This style of writing is ‘factual’ as opposed to fictional, it is ‘empirical’ as opposed to ‘theoretical’, it is ‘general’ as opposed to ‘particular’, it is ‘timeless’ not the reporting of ‘news’. Importantly, the style of writing - which is incidentally enormously enjoyable and interesting - does not forground opinion or interpretation.


As you can gather, Malinowski was trying to write an ‘objective’ account of the Trobriand culture. He writes as if anyone who had been there and seen what he has seen would write the same thing. He has even thought about how he should go about this.


One of the reasons why Malinowski remains so important is his account of his own methods; he spends the first chapter of Argonauts setting out how he did what he did. He firstly sets out a methodological principle which he uses to distinguish his approach from less scientific, earlier styles of anthropology


I consider that only such ethnographic sources are of unquestionable scientific value, in which we can clearly draw the line between, on the one hand, the results of direct observation and of native statements and interpretations, and on the other, the inferences of the author, based on his common sense and psychological insight. (Malinowski 1 )


He is distinguishing here between data which is arrived from direct observation and the statements of native people from the interpretive work of the onlooker. His claim to scientificity is to put the data first, rather than treating an interpretation or gloss as being an adequate account or description.


He also distinguishes his approach from that of the white missionaries, administrators or traders who speak to the natives in pidgin English, lack respect or interest in the local culture and who relate primarily through barter. Such approaches maintain cultural distance between the intruding white man and the native.


Malinowski’s approach is founded on cutting himself off from other white men and immersing himself in native culture, camping right in their villages.


Rather than treating the native culture as strange he made it familiar and made himself less obtrusive to that culture by always being around. The result was that he was able to observe ordinary life - work, mealtimes, relaxation and play - and was there when big events like important quarrels or magical rites took place.


Malinowski also learned to some extent how to be a native. He had to learn what was ‘appropriate’ behaviour in Trobriand culture and show that he respected their culture by being ‘good mannered’ if he was to be accepted.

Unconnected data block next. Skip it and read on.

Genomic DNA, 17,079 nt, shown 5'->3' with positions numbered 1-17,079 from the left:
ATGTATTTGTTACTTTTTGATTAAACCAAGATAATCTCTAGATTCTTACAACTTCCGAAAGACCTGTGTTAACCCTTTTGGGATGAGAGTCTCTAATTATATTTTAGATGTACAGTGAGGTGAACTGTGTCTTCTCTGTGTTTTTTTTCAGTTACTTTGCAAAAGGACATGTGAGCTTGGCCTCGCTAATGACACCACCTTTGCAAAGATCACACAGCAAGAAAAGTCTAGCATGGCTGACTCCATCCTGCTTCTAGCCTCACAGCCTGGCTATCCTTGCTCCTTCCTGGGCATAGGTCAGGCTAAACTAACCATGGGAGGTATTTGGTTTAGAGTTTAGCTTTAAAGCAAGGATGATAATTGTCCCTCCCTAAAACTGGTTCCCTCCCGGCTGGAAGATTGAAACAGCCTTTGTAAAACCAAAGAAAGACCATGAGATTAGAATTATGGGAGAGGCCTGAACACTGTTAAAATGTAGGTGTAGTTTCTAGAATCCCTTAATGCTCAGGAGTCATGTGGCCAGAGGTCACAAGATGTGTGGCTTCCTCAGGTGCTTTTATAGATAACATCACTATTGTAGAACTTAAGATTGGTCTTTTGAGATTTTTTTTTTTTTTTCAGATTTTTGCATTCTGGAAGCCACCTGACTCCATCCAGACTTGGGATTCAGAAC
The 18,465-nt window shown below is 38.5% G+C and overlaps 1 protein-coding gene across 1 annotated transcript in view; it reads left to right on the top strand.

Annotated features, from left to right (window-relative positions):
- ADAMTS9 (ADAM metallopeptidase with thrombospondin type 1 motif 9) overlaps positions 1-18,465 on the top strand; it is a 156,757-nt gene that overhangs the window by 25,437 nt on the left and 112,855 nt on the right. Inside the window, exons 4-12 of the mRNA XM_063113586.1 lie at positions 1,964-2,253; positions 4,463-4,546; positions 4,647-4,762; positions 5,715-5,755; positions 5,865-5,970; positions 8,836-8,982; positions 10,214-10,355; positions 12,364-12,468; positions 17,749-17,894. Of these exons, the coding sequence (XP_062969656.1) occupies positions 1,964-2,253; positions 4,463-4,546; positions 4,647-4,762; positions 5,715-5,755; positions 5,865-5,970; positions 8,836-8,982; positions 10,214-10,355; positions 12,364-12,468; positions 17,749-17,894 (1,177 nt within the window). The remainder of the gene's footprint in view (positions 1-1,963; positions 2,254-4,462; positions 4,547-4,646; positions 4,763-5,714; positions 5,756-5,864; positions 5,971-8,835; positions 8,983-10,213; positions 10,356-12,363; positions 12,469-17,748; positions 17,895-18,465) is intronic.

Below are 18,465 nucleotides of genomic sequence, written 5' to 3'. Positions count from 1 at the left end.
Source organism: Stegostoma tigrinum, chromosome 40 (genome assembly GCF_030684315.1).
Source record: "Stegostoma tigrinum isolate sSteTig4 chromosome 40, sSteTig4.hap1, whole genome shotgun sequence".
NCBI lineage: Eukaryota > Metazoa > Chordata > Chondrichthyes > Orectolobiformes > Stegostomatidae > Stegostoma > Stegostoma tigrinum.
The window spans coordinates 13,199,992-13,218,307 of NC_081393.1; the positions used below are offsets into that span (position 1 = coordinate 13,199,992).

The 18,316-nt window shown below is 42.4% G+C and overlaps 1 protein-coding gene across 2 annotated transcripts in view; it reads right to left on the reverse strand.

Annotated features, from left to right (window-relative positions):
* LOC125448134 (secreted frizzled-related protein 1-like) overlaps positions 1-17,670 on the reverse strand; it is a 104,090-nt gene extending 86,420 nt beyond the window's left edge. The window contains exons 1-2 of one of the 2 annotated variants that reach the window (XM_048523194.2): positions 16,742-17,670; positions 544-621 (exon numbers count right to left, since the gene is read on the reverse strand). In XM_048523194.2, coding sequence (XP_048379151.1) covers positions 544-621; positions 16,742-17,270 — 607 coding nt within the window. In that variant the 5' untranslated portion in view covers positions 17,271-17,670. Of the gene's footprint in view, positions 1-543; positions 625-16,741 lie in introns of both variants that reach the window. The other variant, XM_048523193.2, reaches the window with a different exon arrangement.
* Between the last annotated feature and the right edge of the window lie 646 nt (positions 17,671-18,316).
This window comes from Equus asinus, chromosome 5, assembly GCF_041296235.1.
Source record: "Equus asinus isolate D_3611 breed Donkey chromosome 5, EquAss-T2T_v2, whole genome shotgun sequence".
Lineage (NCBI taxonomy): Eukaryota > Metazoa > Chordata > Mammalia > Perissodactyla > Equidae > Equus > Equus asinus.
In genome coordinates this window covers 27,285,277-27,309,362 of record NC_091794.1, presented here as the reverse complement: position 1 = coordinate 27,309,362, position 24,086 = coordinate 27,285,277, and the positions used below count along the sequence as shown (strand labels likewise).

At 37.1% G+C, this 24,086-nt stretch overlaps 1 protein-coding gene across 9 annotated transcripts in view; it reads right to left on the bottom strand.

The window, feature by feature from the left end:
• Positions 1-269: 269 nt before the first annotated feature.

But Malinowski does not only argue that the ethnographer should open him or herself up to the local culture, he suggests that the researcher should be prepared theoretically by reading other anthropological works. This makes the ethnographer aware of the issues and encourages him or her to seek out information as well as helping to organise and order the gathering of data.


He offers three guidlines to undertaking scientific fieldwork


1. Study the anatomy of the culture


In choosing what shall count as data, he says that rigour and comprehensiveness should be the guiding principles, not what is sensational, quaint or amusing. All aspects of social life - technology, social organisation, religion etc. - must be included in an ethnography.


The aim is to make explicit that underlying code or regularity of behaviour that makes the culture work. To the native it is simply ‘known’ like a language but is nowhere set down systematically. The native will know how a given case would be dealt with; the ethnographer has to work back from these instances to articulate the regularity, the abstract general rules, which govern native social life.


Malinowski makes the point that writing the ethnography begins to make clear both the connections between different bits of data and the things that are missing. He describes the value of periods of fieldwork with breaks of months or even years in between in which to review and write up; on each return to the field the ethnographer has a set of questions and gaps to be filled.


It is clear that systematicity is important in the method. Malinowski describes how kinship patterns and exchange patterns have to be traced element by element to construct diagrams of relationship or exchange. This was how he came to realise that the Kula exchange was a ring; items exchanged in one direction in the ring would, after a period of time, come back to the place where they started.


While notes and writing are the main recording devices, Malinowski points to the value of synoptic charts and tables that map relationships of different types.


The observed feelings and behaviour


Malinowski recognises the value of observing and recording the mental attitude behind cultural activities. He recognises that the ‘atmosphere’ or ‘tone’ of a behaviour a situation or a setting - whether it is a religious ritual or merely the home and family life - must be captured by the ethnographer.


Malinowski writes of the “work of collecting and fixing impressions” (1 0) and recommends a diary as a way of maintaining such a record. To help capture the feel of situations, he suggests putting down the camera and notebook and joining in the native activities.


Native views and opinions